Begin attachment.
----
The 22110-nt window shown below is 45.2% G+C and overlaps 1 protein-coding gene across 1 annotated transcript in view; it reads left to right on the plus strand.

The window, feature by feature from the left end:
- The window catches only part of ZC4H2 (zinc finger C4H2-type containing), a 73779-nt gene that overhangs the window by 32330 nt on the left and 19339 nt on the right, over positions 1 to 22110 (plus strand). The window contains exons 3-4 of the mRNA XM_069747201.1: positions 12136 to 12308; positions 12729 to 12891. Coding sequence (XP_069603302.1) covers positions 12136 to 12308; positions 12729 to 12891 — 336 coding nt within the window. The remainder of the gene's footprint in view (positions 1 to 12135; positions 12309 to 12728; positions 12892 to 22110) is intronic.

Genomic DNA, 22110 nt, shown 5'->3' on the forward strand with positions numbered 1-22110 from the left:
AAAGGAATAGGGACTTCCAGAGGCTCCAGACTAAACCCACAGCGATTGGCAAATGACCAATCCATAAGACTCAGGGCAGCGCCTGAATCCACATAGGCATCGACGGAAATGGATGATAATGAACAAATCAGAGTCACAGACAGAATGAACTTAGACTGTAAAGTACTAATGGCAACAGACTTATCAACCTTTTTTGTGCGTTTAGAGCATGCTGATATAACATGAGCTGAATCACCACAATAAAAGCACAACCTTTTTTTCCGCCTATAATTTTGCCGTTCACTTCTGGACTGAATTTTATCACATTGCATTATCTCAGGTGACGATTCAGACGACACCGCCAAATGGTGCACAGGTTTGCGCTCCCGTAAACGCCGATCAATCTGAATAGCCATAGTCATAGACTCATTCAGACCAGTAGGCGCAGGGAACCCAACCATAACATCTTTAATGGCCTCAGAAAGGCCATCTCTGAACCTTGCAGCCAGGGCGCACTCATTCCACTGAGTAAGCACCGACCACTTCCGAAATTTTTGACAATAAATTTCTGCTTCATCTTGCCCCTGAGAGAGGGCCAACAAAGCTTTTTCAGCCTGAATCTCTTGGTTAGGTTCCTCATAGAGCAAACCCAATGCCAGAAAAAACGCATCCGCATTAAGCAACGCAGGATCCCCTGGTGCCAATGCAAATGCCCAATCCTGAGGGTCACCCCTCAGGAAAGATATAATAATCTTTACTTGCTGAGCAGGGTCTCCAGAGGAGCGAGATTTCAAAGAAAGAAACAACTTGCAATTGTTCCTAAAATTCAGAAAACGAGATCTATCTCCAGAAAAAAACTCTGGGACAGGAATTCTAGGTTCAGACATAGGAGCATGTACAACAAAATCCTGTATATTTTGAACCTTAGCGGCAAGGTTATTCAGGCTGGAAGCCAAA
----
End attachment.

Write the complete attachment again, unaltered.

The 22110-nt window shown below is 45.2% G+C and overlaps 1 protein-coding gene across 1 annotated transcript in view; it reads left to right on the plus strand.

The window, feature by feature from the left end:
- The window catches only part of ZC4H2 (zinc finger C4H2-type containing), a 73779-nt gene that overhangs the window by 32330 nt on the left and 19339 nt on the right, over positions 1 to 22110 (plus strand). The window contains exons 3-4 of the mRNA XM_069747201.1: positions 12136 to 12308; positions 12729 to 12891. Coding sequence (XP_069603302.1) covers positions 12136 to 12308; positions 12729 to 12891 — 336 coding nt within the window. The remainder of the gene's footprint in view (positions 1 to 12135; positions 12309 to 12728; positions 12892 to 22110) is intronic.

Genomic DNA, 22110 nt, shown 5'->3' on the forward strand with positions numbered 1-22110 from the left:
AAAGGAATAGGGACTTCCAGAGGCTCCAGACTAAACCCACAGCGATTGGCAAATGACCAATCCATAAGACTCAGGGCAGCGCCTGAATCCACATAGGCATCGACGGAAATGGATGATAATGAACAAATCAGAGTCACAGACAGAATGAACTTAGACTGTAAAGTACTAATGGCAACAGACTTATCAACCTTTTTTGTGCGTTTAGAGCATGCTGATATAACATGAGCTGAATCACCACAATAAAAGCACAACCTTTTTTTCCGCCTATAATTTTGCCGTTCACTTCTGGACTGAATTTTATCACATTGCATTATCTCAGGTGACGATTCAGACGACACCGCCAAATGGTGCACAGGTTTGCGCTCCCGTAAACGCCGATCAATCTGAATAGCCATAGTCATAGACTCATTCAGACCAGTAGGCGCAGGGAACCCAACCATAACATCTTTAATGGCCTCAGAAAGGCCATCTCTGAACCTTGCAGCCAGGGCGCACTCATTCCACTGAGTAAGCACCGACCACTTCCGAAATTTTTGACAATAAATTTCTGCTTCATCTTGCCCCTGAGAGAGGGCCAACAAAGCTTTTTCAGCCTGAATCTCTTGGTTAGGTTCCTCATAGAGCAAACCCAATGCCAGAAAAAACGCATCCGCATTAAGCAACGCAGGATCCCCTGGTGCCAATGCAAATGCCCAATCCTGAGGGTCACCCCTCAGGAAAGATATAATAATCTTTACTTGCTGAGCAGGGTCTCCAGAGGAGCGAGATTTCAAAGAAAGAAACAACTTGCAATTGTTCCTAAAATTCAGAAAACGAGATCTATCTCCAGAAAAAAACTCTGGGACAGGAATTCTAGGTTCAGACATAGGAGCATGTACAACAAAATCCTGTATATTTTGAACCTTAGCGGCAAGGTTATTCAGGCTGGAAGCCAAA